Archive for October, 2010

Minority Tennis – A Historical Perspective & the ATA

By · October 30, 2010 · Filed in Coaching, Education · No Comments »


By Bob Davis



Slavery was abolished in the United States in 1865.  Nearly 15 years later, in 1880, the United States Lawn Tennis Association (USLTA) was founded (The name was later changed to USTA).   Tennis was the dominion of the white, upper class and Blacks were neither interested, nor invited to participate.  Segregation was rampant throughout America and an attitude of exclusion was pervasive in most areas of American society.

Blacks began to surface on tennis courts in about 1890 at Tuskegee Institute.  Booker T. Washington, one of America’s great, black visionaries and leaders, founded Tuskegee.   In his famous Atlanta Address of 1895, Booker T. Washington set forth the motivating spirit behind Tuskegee Institute. In a post Reconstruction era marked by growing segregation and disfranchisement of blacks, this spirit was based on what realistically might be achieved in that time and place. “The opportunity to earn a dollar in a factory just now,” he observed, “is worth infinitely more than the opportunity to spend a dollar in an opera house.” Because of Washington’s extraordinary ability to work within the system and to maximize the possible, Tuskegee flourished to the extent only dreamed about when he met his first students on July 4, 1881.

By 1898, Blacks began to have inter-club matches with rival black clubs in New York, Philadelphia and a variety of other eastern seaboard cities.  These inter-club rivalries were primarily networking opportunities; occasions for the black, college-graduated elite to commune with their colleagues from other cities. This group of clubs eventually grew in number until an organizational structure was needed.  In 1916, the American Tennis Association (ATA) was created as the governing body of Black tennis in America.  In the fifty years since slavery was abolished, 80% of the Black population became educated.    Nearly 4 million people came out of slavery as legislated illiterates and by 1915; an elite middle-class had been formed.  By today’s standards, this is a phenomenal accomplishment.  When one considers the growing rate of illiteracy across America, illiteracy that transcends racial lines, we should look at this statistic with awe and wonder! (more…)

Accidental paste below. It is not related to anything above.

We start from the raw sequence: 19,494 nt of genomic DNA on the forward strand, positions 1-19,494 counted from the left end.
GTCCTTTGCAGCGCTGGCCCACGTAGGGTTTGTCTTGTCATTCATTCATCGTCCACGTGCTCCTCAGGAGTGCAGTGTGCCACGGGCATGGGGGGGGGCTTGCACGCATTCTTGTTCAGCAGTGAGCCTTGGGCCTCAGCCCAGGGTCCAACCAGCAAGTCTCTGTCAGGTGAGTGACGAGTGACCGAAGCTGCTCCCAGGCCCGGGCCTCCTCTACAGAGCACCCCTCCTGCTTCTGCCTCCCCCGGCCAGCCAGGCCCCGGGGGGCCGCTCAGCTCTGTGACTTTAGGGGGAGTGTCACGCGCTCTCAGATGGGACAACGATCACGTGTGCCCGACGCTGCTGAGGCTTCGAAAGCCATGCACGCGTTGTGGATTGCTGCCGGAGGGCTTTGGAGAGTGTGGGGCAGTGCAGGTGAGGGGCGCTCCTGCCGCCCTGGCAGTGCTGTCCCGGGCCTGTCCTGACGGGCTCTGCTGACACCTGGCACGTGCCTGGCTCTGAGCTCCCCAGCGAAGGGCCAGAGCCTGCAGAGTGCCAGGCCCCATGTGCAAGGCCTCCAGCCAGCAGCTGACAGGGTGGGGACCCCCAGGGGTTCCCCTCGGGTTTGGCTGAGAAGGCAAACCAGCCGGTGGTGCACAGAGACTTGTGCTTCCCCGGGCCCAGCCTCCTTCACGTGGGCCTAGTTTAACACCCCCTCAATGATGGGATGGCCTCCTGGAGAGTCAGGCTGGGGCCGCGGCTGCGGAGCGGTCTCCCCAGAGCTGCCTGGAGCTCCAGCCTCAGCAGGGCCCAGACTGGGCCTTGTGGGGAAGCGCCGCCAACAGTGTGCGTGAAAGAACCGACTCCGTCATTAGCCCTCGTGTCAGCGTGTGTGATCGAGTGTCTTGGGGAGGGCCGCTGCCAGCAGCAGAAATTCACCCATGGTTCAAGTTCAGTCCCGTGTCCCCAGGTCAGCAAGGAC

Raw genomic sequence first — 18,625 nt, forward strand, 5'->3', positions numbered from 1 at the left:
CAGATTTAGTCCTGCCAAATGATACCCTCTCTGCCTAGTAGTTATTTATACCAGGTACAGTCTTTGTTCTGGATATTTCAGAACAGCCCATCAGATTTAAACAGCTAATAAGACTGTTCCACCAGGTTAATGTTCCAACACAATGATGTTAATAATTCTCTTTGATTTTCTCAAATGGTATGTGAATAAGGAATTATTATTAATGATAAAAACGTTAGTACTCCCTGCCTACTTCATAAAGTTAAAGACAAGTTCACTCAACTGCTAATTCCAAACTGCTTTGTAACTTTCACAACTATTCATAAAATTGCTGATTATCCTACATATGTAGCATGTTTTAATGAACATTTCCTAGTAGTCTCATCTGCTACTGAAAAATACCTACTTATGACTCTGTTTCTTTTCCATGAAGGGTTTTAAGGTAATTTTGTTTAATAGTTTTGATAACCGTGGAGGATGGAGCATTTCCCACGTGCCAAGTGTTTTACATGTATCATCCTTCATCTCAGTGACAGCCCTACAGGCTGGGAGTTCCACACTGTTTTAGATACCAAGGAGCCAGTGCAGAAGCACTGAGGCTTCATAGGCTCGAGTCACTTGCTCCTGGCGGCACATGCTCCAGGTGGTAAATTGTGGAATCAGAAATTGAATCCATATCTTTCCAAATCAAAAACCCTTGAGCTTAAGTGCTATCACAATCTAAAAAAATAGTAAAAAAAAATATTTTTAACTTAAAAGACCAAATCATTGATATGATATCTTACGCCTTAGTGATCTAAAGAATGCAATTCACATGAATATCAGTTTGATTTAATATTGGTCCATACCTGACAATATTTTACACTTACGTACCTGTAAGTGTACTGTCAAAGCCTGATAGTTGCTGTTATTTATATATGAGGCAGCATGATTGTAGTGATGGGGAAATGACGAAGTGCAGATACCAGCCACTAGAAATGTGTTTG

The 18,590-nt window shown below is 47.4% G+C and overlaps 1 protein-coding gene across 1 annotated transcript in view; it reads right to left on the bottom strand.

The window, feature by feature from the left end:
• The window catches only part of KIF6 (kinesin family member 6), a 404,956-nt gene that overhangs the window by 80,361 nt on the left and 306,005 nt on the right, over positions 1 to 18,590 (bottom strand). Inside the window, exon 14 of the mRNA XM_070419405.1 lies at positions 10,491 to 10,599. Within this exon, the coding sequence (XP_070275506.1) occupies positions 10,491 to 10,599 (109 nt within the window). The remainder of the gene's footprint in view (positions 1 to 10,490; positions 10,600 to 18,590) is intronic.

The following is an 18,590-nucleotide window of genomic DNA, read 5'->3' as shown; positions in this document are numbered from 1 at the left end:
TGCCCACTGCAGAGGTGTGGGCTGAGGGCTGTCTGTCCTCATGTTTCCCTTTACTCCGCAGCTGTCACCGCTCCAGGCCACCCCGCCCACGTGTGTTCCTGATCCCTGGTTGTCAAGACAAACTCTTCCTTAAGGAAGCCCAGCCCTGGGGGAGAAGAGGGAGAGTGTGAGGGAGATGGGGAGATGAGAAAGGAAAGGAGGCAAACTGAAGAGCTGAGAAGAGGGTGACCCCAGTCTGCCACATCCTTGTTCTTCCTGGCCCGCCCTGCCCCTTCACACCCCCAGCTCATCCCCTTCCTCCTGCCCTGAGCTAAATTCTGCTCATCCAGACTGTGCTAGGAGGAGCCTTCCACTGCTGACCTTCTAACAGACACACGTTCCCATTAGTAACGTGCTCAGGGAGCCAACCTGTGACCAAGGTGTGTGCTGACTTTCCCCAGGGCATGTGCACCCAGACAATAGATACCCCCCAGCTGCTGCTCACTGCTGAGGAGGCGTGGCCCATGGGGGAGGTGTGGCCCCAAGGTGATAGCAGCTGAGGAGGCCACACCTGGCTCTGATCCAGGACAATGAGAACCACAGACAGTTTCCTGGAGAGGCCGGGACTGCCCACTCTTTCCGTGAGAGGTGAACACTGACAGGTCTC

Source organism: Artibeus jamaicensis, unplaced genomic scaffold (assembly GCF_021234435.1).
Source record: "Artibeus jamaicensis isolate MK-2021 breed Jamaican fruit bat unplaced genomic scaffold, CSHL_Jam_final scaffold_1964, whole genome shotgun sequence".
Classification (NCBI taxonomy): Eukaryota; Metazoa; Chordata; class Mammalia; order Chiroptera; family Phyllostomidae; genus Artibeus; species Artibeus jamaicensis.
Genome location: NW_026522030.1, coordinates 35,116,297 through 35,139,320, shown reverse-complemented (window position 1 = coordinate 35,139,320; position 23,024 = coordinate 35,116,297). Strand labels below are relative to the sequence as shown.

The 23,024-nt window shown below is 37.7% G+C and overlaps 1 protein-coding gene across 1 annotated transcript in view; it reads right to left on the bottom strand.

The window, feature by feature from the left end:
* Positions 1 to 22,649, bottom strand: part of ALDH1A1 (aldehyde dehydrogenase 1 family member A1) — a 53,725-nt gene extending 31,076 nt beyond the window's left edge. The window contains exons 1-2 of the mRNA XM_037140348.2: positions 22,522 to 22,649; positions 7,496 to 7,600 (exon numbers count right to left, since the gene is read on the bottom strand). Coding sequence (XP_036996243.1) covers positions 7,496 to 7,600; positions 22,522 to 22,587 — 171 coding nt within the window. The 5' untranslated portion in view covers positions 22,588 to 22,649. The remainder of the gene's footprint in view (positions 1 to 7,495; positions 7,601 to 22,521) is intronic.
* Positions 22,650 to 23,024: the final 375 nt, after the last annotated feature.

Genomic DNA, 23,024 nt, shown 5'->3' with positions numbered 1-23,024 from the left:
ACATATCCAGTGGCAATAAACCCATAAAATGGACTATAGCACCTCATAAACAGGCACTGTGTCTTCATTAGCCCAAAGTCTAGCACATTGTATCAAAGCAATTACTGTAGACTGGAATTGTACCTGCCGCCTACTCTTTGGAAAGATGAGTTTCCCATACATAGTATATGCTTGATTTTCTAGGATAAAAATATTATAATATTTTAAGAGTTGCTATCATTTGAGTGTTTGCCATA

Staying in the “Zone”

By · October 5, 2010 · Filed in Coaching, Education, Training · No Comments »

Did you watch the 2010 U.S. Open?  Were you inspired to go out and try to hit the ball like Nadal?  What happened?  Did you end up making more unforced errors or losing a close match?  Could it be that your actual play didn’t meet your expectations?  Maybe you just aren’t getting into – or staying consistently in “The Zone”.

If you are a recreational player and play matches several times a week and take a few lessons now and then – your game will likely improve somewhat over time, but, before long, be about where you started.  You may experience feeling in “the zone” on occasion, but this feeling will most likely remain elusive.  Frustration may occur as you do the same thing over and over again, while expecting a different result (Einstein’s definition of insanity).

However, if you set goals for your achievement as a tennis player and measure your progress toward those goals, including weekly practice sessions with a partner or instructor – and learn methods of attention control, imagery and self-awareness, you will begin to experience more time in “the zone”.  You’ll be playing your best tennis effortlessly and with greater confidence and success.  No player ever stays in the zone all the time, but being it it more than not is a realistic goal.

Dave Stacho, Sports Counseling for Tennis

4236 59th St. W.

Bradenton, FL.  34209

(941) 962-1216

The Best Tennis Training Device – Arthur Ashe

By · October 5, 2010 · Filed in Training · 5 Comments »

Ideal Tennis Teaching, Coaching or Learning Device for use on court or at home consisting of high tension rebound net system with fully adjustable height, return speed and angle and court location to provide for single player training of every tennis shot including serve and volley, overheads, ground strokes, passing shots and lobs